If you have Crohn’s, you may need to be dairy free as well as gluten-free. I was diagnosed with Crohn’s in July, 2018, and life got much better when I opted out of dairy. Goat’s milk is delicious!

  1. Alix says:

    Just found this information through Pinterest and already loving it. My girlfriend has been having some stomach issues so we are trying to cut gluten from her diet (few days in and she hasn’t had any of her normal issues) and this will be amazingly helpful while we figure things out.

    • msmodify says:

      I’m glad you’re finding it helpful! Has she been tested for celiac disease? If not, it’s really important she gets tested before eliminating gluten because follow-up treatment is crucial! Email me if she has questions!

    • msmodify says:

      I still recommend getting tested, so that she can eliminate a diagnosis and then proceed with a gf diet for gluten intolerance!

  2. Bronwyn says:

    This was a great post. My little one (six years old) was just dx with Celiac. We live in an extremely low income and I am scared to death about trying to make ends meet on a GF diet. But seeing this post made me realize that many of the foods listed aren’t going to cost me any more than I would usually pay. Thanks!

    • msmodify says:

      I’m glad you found it helpful! I also find many gluten free products at Big Lots and Walmart! I’m sure you’re probably overwhelmed since your child just got diagnosed. Feel free to email me if you need more tips/support!!

      • Carolyn Skodi says:

        Big lots is the best place around for gluten free products like almond flour and such. Good luck-6 years old and having to learn to be vigilant will take consistency at home. God bless!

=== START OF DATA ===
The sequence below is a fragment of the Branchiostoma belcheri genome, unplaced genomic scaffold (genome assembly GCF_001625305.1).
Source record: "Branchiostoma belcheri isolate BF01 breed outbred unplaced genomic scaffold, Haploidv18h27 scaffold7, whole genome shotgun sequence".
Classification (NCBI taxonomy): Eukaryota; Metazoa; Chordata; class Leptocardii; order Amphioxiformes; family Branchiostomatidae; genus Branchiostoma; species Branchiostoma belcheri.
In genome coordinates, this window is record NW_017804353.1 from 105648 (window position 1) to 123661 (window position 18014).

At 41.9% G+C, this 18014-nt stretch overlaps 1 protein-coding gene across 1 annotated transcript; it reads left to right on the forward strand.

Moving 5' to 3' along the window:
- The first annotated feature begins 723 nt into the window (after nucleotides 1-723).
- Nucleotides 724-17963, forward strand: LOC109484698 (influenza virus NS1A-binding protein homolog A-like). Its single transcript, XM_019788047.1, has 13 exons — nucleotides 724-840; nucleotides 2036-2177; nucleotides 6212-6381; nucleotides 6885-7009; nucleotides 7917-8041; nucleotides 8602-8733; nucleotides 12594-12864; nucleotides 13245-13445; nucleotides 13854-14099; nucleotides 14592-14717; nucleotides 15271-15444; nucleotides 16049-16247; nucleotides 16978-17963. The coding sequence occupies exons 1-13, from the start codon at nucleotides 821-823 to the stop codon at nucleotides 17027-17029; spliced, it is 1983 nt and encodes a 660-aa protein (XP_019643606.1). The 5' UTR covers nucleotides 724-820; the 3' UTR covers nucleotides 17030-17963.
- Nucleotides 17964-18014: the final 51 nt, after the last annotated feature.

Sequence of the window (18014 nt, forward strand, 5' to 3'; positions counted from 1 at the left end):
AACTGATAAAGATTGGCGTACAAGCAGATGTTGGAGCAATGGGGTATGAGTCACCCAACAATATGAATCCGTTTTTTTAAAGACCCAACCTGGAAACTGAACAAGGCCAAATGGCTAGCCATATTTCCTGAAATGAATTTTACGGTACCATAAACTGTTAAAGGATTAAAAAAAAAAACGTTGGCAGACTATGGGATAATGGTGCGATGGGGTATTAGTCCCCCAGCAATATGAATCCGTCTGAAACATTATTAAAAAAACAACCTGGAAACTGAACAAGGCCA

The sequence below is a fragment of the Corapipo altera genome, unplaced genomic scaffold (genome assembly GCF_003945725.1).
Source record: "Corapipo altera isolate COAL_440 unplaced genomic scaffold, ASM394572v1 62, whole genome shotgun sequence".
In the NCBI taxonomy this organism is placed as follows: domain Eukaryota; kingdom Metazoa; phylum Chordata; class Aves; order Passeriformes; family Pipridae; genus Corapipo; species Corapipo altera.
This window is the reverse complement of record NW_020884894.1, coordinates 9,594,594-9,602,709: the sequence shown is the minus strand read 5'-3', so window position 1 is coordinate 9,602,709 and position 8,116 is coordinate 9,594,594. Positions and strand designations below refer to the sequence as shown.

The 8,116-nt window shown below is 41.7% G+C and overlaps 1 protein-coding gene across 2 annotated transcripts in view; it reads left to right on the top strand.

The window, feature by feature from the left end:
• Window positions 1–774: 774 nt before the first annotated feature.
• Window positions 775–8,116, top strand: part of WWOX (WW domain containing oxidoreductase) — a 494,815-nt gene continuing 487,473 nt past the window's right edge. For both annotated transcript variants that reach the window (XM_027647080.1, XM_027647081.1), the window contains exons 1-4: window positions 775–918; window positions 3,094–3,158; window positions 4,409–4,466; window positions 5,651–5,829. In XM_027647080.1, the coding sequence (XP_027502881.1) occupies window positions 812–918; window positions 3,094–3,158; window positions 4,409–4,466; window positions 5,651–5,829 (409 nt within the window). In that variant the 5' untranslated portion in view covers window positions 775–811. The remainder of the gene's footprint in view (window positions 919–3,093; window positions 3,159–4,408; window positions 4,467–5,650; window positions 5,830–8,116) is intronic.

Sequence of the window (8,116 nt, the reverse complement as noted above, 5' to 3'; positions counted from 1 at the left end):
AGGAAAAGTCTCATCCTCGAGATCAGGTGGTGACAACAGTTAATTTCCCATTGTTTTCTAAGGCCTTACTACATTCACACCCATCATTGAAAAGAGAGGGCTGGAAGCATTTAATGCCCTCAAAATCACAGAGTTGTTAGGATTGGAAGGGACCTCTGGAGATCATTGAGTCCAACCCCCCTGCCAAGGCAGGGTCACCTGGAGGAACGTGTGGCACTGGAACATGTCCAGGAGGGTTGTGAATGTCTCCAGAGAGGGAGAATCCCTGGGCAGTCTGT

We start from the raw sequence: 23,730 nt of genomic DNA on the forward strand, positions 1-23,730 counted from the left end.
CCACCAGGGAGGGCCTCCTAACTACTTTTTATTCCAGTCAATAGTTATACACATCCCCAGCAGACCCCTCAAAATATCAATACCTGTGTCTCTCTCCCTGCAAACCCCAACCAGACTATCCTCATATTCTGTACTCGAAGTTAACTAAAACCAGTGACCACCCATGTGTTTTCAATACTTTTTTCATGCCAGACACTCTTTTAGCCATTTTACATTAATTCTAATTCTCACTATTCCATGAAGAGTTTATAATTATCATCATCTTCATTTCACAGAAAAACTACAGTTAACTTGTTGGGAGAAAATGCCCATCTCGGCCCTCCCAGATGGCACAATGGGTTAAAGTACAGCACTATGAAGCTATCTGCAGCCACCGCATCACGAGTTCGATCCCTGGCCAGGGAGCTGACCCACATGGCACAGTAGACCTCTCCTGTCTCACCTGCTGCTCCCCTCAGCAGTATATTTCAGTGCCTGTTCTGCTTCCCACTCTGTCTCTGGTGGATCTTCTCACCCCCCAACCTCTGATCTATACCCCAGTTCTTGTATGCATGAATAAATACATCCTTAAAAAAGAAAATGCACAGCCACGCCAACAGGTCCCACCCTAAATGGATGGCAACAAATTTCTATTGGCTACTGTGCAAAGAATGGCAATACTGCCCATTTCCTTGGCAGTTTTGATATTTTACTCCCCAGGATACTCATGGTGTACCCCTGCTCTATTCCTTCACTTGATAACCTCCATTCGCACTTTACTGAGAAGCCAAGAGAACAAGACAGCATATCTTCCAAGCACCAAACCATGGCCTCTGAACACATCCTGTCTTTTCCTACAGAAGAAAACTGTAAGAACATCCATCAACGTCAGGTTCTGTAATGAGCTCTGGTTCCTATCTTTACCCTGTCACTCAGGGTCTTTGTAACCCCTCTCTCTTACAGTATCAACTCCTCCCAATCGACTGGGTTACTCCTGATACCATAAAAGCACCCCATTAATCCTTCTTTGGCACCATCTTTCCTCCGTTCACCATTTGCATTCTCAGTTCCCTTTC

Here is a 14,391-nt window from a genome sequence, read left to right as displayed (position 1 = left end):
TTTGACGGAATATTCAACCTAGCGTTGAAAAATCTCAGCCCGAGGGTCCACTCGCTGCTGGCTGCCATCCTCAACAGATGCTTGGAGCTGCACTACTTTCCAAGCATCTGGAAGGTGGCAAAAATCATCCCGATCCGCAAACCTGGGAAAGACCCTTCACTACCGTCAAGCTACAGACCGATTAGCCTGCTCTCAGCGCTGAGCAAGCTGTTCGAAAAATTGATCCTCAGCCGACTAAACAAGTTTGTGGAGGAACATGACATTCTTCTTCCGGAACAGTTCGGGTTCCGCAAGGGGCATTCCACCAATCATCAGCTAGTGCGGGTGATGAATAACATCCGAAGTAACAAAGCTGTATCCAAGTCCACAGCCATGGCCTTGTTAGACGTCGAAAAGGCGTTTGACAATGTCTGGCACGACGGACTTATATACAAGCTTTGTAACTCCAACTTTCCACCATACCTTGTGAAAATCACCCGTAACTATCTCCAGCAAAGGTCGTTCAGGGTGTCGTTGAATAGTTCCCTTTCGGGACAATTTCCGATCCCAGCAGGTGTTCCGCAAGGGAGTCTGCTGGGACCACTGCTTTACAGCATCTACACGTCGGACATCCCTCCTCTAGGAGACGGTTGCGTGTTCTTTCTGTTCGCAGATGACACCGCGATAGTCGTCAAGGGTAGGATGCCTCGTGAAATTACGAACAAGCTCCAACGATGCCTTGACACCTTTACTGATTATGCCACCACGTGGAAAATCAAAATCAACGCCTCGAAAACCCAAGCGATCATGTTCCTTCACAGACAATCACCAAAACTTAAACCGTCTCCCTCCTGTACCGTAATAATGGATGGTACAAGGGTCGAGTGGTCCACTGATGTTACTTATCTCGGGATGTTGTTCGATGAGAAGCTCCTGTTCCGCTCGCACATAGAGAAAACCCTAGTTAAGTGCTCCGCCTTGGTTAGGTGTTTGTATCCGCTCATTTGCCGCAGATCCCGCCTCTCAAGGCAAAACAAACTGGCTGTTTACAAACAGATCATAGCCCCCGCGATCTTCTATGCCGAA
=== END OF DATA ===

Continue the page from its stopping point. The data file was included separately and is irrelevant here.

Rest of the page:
3. April says:

    Best article! I have been diagnosed with Crohns and Celiac disease. You made it so simple on what to buy at the grocery store. I’ve been feeling very overwhelmed with this new diseases and diet.

    • msmodify says:

      Thanks for the kind feedback April! I know this must be extremely overwhelming for you right now, hang in there… I can’t say it necessarily gets better, but for sure easier! Please email me anytime you have questions or need additional support!

  4. Morgan says:

    My 8 year old daughter just got tested for celiac and it came back negative so I am currently doing a food journal on her until her next appointment next month. I cut out gluten for a few days and she felt so much better. She however had turkey tonight for thanksgiving dinner and it gave her a stomachache and headache. Not sure if they put spices or something on or in it. It’s very hard for her cause she was already a picky eater because of all the foods that made her not feel good. Any ideas for a picky child eater?

    • msmodify says:

      Was she eating gluten-free when she was tested? If so, it won’t be accurate. Gluten intolerance is also something it could be. She may be picky because things are making her feel sick. A food diary is a great idea to narrow things down and then you can go from there!

    • Brandy says:

      We recently had the same issues with a granddaughter and swore it was celiac, since her mother and I (Maternal gma) are both celiacs. The tests were repeatedly negative, and we finally found out that she was allergic to dairy and eggs, which are so commonly found in items with gluten! Your post just stuck out at me that perhaps allergy testing might benefit your daughter! Good luck! Both situations are extremely hard to deal with, but knowing what to avoid will help!

  5. Jenn says: